“Music hath charms to soothe a savage breast, to soften rocks or bend a knotted oak.” So said English playwright and poet William Congreve a few centuries ago. With all due respect to ol’ Bill, I don’t know how a few verses of “Sweet Betsy from Pike” could bend or unbend a knotted oak, but, still, I see his point. Music can make a difference. Like bringing some sense of normalcy back to our lives after the dark and seemingly forever days of the pandemic.
That brings me to the New Horizons Symphonic Band. After an 18-month hiatus, this group of swinging seniors – ages 50 to 88 years old – under the direction of Dr. Charles R. Jackson is making beautiful music again, beginning with their Big Band concert in the Woodstock Amphitheater this past October. Applause!
Next up on the agenda is their 2021 free Holiday Concert at the Lassiter High School Auditorium on Saturday December 4th from 2 PM to 3 PM, featuring traditional holiday favorites like “Have Yourself A Merry Little Christmas”, “We Need A Little Christmas”, “Sleigh Ride” and “A Chanukah Celebration.”
I caught up with Dr. Jackson enroute to Florida where he is spending Thanksgiving with family. Now a part-time assistant professor of music at Kennesaw State University, he retired from the Cobb County School District after a 34-year teaching career as a director of bands.
I asked him how the group fared during the almost two years of not being together. He told me that members stayed in contact with each other by email and continued to practice their instruments at home. In August they were told by Kennesaw State, which is where they hold their rehearsals every Monday from 11 AM to 1 PM, that it was okay to get back together.
“I was amazed at how good the group sounded at their first rehearsal,” he said. “It was an impressively strong group prior to COVID and they sound like they have come back stronger than ever.”
Dr. Jackson reminded me that some of the band members have been playing their band instruments for a long time – 50, 60 or even 70 years. “Of course, an 18-month shutdown is a relatively short time when compared to playing an instrument for 60 years,” he says. That puts things in perspective.
Not even a pandemic could stifle this intrepid group of Golden Oldies. Since rehearsals began in August, New Horizons has added some ten new members across every section of the band bringing the total membership close to 100 members. But, Dr. Jackson adds, “We always welcome new members on all instruments. Currently, we could use more trumpets and percussionists.”
How do you get new members when you haven’t been able to get together as a group and play? “Our current members are our strongest recruiters,” Dr. Jackson says. “They share stories of their experience in our band with their musical friends and invite them to join us. Some new members were looking forward to joining us for many years but were just waiting until they retired so that their schedule would allow full participation.”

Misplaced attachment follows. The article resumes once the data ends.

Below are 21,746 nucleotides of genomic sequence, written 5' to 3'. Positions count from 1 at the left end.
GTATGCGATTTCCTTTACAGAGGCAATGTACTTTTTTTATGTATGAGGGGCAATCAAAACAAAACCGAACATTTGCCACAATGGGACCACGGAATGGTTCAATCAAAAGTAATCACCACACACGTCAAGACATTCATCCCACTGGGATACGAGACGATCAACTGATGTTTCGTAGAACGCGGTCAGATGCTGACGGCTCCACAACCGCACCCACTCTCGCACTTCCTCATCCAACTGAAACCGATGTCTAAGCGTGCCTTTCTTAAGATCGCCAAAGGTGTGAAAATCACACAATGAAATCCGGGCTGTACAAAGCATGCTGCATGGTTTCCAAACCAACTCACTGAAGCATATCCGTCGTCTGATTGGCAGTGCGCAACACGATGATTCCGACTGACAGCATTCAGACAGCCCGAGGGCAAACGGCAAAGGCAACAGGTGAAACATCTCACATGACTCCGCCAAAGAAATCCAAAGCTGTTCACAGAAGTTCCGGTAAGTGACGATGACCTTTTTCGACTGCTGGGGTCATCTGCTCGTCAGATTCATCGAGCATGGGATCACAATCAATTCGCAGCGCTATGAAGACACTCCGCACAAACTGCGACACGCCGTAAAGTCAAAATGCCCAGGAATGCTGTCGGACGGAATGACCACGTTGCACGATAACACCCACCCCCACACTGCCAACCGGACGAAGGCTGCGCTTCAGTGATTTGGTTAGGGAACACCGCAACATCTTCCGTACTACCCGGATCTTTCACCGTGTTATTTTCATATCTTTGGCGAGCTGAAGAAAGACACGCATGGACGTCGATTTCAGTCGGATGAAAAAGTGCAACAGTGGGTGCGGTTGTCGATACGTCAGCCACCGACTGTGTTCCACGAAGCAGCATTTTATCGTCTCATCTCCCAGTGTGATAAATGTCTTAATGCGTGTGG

After the Holiday Concert, the New Horizons Band is hoping to begin performing for students in the local public schools and at senior citizen centers once they begin inviting outside guests to perform again. Already on the schedule is an appearance for the Georgia Music Educators Association’s District 12 High School Honor Band students on February 5th at North Cobb High School.
This is what makes musicians special in my book. While they continue to enjoy their lifelong passion for their music, they recognize their obligation to pass that passion along to the next generation.
I saw that up-close-and-personal a few months back when I asked my friend Frank Ryan, a longtime member of the band and tuba player extraordinaire if he knew where I might find a trumpet for great-grandson Cameron Charles Yarbrough, who had just become a member of his middle school honor band. And not just any trumpet, but a B-Flat trumpet. This request from someone who doesn’t know a B-flat trumpet from a B-round one.
A generous soul, Frank Marano, offered up his since he was in the process of moving to Florida. And this was no ordinary instrument. Marano’s father bought for him when he was in the 8th Grade in Belleville, New Jersey. He played it through high school as a member of marching band, orchestra and jazz band and at the U. S. Naval Academy. It was in pristine condition. Yet, he was willing to give it to Cameron. That is what musicians do. Carry it forward.
So while bending a knotted oak may be up for debate, there can be no argument that music enrichens our lives as do those who make that music. And for that, I say, welcome back New Horizons Symphonic Band. We missed you.